Monday, March 9, 2015


This Rehearsal is Available to You in High Definition | Tuba Master Class - Missouri State University

This Rehearsal is Available to You in High Definition
by Dr. Thomas McCauley
This article was written by Dr. Thomas McCauley, Director of University Bands at the John J. Cali School of Music at Montclair State University. The information is from a handout at a session Dr. McCauley did at the Midwest Band and Orchestra Clinic in Chicago. It is being re-published with permission from the author.

"If you want the opportunity to work with better players, make the players you have better."
-- Larry Rachleff

What is a High Definition Rehearsal?

In a highly defined rehearsal, the score comes to live as a multi-dimensional entity and each student is made aware of his or her role in the musical dialogue. It is said that the greatest actors in the world are the ones who are best at listening and reacting to what they hear and feel. Our students need to be made aware that the most valuable tool they bring to every rehearsal and performance is their ability to listen to what is happening around them at all times and the ability to react accordingly.

Why? Because while in a professional musical organization, we rehearse because we perform, but in a school-based musical organization, we perform because we rehearse! The rehearsal is NOT a means to an end.

Elements of a Highly Defined Rehearsal Include:

  • Highly Defined Tempo
    • Printed Tempo / Real Tempo
    • Player Pulse / Conductor Pulse

  • Highly Defined Balance and Color
    • Instrument Combinations and Balances
    • They only have their lines! They need the context!
    • Printed Dynamics / Real Dynamics / Volume Choices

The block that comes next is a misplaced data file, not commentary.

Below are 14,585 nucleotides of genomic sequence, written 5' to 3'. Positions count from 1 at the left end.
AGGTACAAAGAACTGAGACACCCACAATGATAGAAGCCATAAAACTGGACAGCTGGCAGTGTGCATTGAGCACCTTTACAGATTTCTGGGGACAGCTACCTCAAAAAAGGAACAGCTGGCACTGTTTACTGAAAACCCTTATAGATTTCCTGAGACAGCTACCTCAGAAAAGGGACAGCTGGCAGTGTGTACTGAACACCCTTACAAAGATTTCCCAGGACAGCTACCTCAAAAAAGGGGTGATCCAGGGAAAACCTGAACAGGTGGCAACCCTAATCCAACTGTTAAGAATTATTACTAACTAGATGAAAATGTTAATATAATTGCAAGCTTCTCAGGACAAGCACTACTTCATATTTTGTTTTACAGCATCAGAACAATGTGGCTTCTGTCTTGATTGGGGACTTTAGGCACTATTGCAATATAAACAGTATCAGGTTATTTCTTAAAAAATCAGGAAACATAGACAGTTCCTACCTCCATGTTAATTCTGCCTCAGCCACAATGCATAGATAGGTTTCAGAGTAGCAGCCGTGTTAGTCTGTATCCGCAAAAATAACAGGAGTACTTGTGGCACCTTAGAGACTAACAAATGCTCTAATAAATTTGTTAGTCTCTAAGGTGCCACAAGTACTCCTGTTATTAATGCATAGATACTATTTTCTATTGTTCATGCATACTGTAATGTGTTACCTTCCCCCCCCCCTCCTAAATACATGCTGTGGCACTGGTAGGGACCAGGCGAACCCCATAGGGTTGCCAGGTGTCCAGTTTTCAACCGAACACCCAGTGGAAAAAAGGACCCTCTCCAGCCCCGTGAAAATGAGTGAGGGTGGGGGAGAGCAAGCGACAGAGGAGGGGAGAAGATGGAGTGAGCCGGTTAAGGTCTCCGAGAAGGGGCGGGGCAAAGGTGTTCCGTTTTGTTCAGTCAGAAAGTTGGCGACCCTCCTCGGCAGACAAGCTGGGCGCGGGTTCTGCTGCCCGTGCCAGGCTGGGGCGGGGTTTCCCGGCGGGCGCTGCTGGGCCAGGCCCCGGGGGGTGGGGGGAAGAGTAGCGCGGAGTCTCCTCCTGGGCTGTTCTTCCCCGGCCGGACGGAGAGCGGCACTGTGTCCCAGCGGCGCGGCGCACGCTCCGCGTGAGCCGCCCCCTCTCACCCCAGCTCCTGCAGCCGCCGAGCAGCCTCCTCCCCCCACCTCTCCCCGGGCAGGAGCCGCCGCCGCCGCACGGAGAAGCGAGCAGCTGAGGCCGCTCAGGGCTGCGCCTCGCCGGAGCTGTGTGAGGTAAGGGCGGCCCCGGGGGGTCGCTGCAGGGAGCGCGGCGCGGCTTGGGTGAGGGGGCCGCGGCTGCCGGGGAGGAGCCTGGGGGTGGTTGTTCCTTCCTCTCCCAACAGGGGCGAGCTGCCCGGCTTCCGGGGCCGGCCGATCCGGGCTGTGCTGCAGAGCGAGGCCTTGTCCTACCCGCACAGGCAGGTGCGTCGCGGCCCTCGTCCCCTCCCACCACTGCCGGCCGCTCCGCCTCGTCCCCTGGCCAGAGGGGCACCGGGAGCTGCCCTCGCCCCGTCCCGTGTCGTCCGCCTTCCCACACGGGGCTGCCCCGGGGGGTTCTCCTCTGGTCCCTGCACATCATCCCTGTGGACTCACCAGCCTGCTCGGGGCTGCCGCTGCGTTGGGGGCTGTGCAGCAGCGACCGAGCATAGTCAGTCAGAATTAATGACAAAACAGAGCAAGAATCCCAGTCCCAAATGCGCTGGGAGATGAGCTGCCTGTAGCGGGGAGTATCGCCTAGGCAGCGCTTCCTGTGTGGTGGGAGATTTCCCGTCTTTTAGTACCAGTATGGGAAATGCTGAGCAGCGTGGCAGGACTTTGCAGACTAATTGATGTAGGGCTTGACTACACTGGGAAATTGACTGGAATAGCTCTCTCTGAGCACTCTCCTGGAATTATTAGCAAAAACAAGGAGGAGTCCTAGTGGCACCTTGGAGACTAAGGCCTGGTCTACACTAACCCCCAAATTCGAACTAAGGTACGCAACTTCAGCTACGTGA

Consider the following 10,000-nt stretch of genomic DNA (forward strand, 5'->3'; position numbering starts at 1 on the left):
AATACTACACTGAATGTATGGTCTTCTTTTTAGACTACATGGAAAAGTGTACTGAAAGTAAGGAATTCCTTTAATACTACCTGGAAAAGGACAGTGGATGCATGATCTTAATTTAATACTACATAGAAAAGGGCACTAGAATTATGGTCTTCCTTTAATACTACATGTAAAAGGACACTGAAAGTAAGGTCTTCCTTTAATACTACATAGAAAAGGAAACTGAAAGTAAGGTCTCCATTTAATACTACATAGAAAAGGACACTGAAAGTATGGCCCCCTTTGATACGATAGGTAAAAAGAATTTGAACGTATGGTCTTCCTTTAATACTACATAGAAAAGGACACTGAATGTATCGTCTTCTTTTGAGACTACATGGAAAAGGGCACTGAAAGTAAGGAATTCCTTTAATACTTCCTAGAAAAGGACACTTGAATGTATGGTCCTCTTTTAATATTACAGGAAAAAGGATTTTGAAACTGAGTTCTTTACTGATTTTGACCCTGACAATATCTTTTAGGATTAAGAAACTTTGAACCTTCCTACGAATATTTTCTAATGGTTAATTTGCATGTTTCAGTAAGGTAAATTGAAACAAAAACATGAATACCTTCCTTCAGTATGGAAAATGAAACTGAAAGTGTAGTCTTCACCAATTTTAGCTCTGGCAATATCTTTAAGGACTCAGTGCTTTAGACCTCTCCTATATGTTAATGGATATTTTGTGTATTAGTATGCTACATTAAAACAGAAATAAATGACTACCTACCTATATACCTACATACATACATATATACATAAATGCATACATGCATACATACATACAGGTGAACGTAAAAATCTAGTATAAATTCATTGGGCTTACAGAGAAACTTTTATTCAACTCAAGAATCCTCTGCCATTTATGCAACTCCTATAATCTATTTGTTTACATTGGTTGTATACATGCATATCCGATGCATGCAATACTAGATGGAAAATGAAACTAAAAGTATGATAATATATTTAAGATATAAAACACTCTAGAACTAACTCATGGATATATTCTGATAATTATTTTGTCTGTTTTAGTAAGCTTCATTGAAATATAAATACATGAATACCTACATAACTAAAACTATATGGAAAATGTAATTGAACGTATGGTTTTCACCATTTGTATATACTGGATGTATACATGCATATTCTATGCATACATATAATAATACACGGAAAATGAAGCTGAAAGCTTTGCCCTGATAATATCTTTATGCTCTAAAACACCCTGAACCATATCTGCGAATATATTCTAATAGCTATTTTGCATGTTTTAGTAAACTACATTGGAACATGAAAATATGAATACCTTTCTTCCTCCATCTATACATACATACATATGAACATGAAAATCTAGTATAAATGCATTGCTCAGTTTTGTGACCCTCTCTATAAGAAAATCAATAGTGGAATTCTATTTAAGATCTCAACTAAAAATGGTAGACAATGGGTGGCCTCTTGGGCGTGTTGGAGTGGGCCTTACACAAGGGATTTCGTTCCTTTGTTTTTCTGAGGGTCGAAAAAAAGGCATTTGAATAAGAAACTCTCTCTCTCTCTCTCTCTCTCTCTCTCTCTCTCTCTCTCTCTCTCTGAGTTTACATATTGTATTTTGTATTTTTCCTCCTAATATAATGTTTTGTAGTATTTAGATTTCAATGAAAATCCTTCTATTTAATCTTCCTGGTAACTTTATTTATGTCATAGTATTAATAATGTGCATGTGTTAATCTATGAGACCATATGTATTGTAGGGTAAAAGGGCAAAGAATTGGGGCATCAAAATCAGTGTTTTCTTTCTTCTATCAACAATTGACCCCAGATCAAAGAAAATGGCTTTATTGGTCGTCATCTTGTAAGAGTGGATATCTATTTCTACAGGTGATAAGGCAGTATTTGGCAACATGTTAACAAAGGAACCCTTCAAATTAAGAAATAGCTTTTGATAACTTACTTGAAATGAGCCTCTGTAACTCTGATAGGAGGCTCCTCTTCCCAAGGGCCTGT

• Highly Defined Intent
    • What do I want this music to sound like?
    • Your preparation: discovery - imagination - internalization
    • Can I describe both verbally and non-verbally to my students what I want?

Conducting is NOT 'Acting,' But...
There are many commonalities between great actors and great conductors.


  • find/unleash the essence of the character within the text/score
  • are able to access different aspects of their experience that are 'similar' to the character/music
  • have 'technique' that is invisible
  • use the power in the text/score to carry the day
  • research, immerse themselves in, connect with the essence of the character/music
  • inject the text/score into themselves
  • BECOME the character/music
  • have performances that come from within and are slightly different each time
  • are fearless in their approach, unafraid to explore depths of their personalities/psyches and to deal with what they find/feel
  • listen and react to what they hear/feel

There are many commonalities between "movie stars" and "less than great" conductors.


  • Play 'themselves' in every role, in every piece
  • Use the power of their personality and presence to carry the day
  • Inject themselves into the text/score
  • Superimpose their charisma onto the role/score
  • Have surface-level performances
  • Play the character/notes
  • Are interested in WHAT is in the text/score and not WHY it is there
  • Have performances that are well-rehearsed repetitions of choreographed movements and expressions

Three Additional Goals for each rehearsal

At least:

  • One Moment of Beauty
  • One Moment of Realization
  • One Moment of Fun